BARRY: The trailer is loud and bathed in green and fun and has some dialogue that could stop the bus Reeves eventually stopped in “Speed” — “She believed in me,” he says in this latest “Matrix.” “It’s my turn to believe in her” — speaking of campy mojo. Of course, nobody goes to “The Matrix” for the dialogue any more than they went to “Rocky” to discover the working conditions in Philadelphia meatpacking plants, but, still, I’m getting computer-generated diabetes. And we must, Scott, talk of the computer-generated elephant in the room. Where in the name of Yahya Abdul-Mateen II is Laurence Fishburne? The producers wanted newer, fresher blood, fine, and if media reports are correct, Fishburne is being a mensch about the whole thing, but a “Matrix” without Fishburne is like a “Godfather” without Duvall, and you know how that sequel turned out. As for Musk’s insufferableness, I agree, my friend, it grows by leaps and bounds, which doesn’t mean I won’t buy a Tesla Nebuchadnezzar should he make one, because I will.
‘Spider-Man: No Way Home’
SCOTT: Before we plunge any deeper into this “White Rabbit” hole, let’s remember what the dormouse said: “With great power comes great responsibility.” That Dr. Phil-style bromide has, of course, served as the moral compass of the various Spider-Man movies, starring Tobey Maguire, Andrew Garfield and lately Tom Holland, whose latest opens this week: “Spider-Man: No Way Home.” I’ve always presumed the different iterations were standard reboots intended to shake down the fan base for more nerdcoin. But, Barry, your wisecrack about Maguire has proved prophetic, as the “No Way Home” trailer makes clear when Doc Ock rips off Spider-Man’s mask to reveal Holland rather than Tobes: “You’re not Peter Parker,” he rasps. Not his Peter Parker, at least. So the previous films will be treated as having happened in different universes, just as Mark Zuckerberg has foreseen. (The idea of a multiverse has already been latent in the MCU, particularly in the “Loki” TV series and the animated “Spider-Man: Into the Spiderverse.”) The presence in this film of Benedict Cumberbatch’s Dr. Strange signals a major rift in the space/time/pop-science continuum, opening the possibility of quantum fan-service cameos as characters not only from the different Spider-Man films erupt into our world, but also, perhaps, characters from Spider-Man-adjacent movies, such as “Venom” and “Daredevil.” That’s a lot of plot machinery to activate — were the screenwriters bitten by a radioactive Rube Goldberg? — and it reminds me of an observation by a film vlogger: Whereas installments in the Maguire and Garfield versions were disdained by fans for packing too much improbable narrative into one film, the audience seems hot for “No Way Home” precisely because it does so. It’s all pretty crypto, yes, but it will surely mean lots of currency: “No Way Home” is widely expected to be the first pandemic film to open north of $100 million domestically.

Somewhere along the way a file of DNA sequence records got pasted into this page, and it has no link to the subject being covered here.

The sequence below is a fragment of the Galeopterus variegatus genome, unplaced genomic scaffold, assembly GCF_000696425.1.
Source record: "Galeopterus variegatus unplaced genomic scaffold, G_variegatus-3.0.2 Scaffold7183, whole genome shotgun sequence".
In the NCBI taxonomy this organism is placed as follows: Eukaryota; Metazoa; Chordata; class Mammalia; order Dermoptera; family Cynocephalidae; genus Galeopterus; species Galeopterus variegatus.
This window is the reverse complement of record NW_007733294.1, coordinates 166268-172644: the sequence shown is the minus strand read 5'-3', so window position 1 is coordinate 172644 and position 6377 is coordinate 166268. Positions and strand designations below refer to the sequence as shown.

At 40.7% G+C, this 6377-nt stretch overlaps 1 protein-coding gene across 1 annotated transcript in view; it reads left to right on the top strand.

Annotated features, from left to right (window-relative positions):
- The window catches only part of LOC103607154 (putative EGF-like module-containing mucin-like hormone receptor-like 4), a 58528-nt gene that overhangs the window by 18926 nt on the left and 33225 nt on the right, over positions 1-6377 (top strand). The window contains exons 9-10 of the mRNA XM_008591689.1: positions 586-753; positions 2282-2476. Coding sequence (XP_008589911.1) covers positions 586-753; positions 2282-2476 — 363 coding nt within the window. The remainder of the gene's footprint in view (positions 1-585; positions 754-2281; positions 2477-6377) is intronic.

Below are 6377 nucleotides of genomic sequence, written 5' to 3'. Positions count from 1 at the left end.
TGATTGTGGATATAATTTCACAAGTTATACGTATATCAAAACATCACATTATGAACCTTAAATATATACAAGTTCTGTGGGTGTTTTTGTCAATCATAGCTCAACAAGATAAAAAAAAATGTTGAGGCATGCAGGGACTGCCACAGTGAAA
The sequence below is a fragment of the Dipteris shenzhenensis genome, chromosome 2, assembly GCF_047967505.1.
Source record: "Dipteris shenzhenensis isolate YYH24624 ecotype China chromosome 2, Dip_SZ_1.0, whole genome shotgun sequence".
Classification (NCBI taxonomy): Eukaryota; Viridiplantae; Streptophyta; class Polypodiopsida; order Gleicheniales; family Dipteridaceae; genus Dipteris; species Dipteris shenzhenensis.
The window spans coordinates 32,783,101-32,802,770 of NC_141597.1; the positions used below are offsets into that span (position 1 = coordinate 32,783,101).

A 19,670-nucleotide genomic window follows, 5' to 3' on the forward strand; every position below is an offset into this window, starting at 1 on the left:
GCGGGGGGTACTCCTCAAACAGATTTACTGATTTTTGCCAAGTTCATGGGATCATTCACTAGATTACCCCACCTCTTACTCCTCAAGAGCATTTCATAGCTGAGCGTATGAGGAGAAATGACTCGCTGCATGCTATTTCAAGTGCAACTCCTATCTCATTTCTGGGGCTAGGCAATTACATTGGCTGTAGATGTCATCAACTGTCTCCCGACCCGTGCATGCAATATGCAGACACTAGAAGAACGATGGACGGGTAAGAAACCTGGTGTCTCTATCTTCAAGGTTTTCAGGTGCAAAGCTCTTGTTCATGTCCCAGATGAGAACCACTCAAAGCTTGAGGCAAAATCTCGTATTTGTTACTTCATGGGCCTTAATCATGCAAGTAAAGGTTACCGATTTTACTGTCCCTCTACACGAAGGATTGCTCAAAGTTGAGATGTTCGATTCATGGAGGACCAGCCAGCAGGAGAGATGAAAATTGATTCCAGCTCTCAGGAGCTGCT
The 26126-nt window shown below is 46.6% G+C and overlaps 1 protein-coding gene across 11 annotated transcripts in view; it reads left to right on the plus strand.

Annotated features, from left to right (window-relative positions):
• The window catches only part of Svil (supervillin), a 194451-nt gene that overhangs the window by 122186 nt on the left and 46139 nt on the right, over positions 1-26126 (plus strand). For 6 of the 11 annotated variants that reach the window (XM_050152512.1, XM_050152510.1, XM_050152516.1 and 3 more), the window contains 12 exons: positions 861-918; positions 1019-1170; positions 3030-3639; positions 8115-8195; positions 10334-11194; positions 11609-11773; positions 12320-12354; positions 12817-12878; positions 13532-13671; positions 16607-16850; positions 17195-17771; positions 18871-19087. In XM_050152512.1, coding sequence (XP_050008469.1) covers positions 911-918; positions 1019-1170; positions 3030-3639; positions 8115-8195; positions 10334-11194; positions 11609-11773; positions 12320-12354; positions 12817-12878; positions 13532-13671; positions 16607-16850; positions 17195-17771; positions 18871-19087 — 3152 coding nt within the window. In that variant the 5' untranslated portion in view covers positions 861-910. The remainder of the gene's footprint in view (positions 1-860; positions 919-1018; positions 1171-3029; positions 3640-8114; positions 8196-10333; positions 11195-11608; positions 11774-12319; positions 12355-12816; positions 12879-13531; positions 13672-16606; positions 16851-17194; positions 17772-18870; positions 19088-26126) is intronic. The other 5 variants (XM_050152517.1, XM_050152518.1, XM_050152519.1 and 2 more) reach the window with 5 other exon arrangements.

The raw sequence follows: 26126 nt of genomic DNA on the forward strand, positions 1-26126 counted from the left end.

BARRY: Your dormouse, Scott, knows what you need, but I know what you want — and I hope what you want is an end to wisecracking, self-conscious superheroes. Adam West, after all, didn’t mine his Adam West-ness until long after he was cheated out of Batman residuals. Think of the arc of that TV show had West kept making asides to Burt Ward and/or the camera about how preposterous it was to think Lord Marmaduke Ffogg posed any real danger to Gotham City. So the earnestness and self-doubt that Peter Parker/Spider-Man embodies has always been more than a little endearing to me. He’s a kinder, gentler, thinking man’s Avenger who doesn’t spike the ball — more Barry Sanders than Deion.